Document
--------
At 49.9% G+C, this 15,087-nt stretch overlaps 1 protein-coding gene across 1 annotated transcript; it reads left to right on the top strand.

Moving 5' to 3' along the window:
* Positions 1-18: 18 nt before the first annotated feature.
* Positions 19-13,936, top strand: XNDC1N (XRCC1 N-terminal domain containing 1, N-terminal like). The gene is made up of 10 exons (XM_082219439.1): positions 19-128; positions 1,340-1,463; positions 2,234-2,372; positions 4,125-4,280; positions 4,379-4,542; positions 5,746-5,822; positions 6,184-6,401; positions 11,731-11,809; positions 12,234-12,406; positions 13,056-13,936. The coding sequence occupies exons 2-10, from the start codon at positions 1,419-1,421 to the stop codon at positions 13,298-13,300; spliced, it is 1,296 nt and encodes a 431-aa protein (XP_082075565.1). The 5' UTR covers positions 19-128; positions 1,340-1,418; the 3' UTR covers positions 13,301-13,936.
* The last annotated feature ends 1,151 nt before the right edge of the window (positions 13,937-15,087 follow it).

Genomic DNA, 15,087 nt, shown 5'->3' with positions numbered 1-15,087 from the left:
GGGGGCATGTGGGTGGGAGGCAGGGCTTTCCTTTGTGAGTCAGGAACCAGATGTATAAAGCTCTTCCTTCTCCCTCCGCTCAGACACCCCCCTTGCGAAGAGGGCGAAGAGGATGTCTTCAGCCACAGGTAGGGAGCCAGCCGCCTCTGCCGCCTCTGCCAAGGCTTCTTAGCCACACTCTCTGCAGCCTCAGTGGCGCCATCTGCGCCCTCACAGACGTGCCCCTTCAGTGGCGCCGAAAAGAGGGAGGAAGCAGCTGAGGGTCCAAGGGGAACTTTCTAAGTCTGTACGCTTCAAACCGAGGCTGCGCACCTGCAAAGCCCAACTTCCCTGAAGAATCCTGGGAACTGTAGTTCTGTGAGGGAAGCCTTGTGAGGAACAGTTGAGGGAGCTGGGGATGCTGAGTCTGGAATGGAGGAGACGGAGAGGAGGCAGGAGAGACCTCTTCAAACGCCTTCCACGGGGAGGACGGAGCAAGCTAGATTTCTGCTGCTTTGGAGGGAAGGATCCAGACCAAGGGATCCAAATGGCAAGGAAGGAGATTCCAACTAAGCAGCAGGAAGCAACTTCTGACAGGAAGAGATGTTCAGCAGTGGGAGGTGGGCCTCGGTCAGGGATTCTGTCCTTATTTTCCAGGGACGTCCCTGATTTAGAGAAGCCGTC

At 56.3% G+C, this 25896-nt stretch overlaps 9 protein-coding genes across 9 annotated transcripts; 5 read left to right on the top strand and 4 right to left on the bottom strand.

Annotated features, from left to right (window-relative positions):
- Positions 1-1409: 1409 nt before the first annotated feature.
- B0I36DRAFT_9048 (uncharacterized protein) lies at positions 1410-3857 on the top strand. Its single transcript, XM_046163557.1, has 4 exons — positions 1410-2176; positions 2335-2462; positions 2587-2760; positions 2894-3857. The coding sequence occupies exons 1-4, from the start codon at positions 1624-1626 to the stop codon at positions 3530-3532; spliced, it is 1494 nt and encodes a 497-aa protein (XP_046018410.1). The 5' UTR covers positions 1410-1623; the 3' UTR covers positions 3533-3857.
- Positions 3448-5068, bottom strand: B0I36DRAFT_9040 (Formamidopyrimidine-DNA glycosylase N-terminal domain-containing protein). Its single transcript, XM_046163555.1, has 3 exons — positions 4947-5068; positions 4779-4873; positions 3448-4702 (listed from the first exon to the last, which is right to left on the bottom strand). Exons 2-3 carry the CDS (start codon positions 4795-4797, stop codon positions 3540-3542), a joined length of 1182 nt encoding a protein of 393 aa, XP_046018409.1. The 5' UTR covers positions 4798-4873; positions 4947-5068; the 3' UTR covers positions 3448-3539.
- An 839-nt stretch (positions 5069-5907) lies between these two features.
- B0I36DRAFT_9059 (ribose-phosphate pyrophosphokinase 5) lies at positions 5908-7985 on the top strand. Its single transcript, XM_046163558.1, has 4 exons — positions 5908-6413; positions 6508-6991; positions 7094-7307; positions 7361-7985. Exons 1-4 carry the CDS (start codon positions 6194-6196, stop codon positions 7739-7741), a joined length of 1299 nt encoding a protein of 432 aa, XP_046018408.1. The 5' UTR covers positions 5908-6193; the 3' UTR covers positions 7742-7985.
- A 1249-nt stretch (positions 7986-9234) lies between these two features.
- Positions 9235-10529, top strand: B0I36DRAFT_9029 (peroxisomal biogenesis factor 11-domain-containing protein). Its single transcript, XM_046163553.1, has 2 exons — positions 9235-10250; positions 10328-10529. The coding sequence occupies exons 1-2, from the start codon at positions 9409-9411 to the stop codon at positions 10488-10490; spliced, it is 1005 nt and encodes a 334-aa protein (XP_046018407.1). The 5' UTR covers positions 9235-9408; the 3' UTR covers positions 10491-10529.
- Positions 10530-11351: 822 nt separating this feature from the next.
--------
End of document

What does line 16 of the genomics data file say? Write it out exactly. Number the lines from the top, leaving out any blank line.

- Positions 9235-10529, top strand: B0I36DRAFT_9029 (peroxisomal biogenesis factor 11-domain-containing protein). Its single transcript, XM_046163553.1, has 2 exons — positions 9235-10250; positions 10328-10529. The coding sequence occupies exons 1-2, from the start codon at positions 9409-9411 to the stop codon at positions 10488-10490; spliced, it is 1005 nt and encodes a 334-aa protein (XP_046018407.1). The 5' UTR covers positions 9235-9408; the 3' UTR covers positions 10491-10529.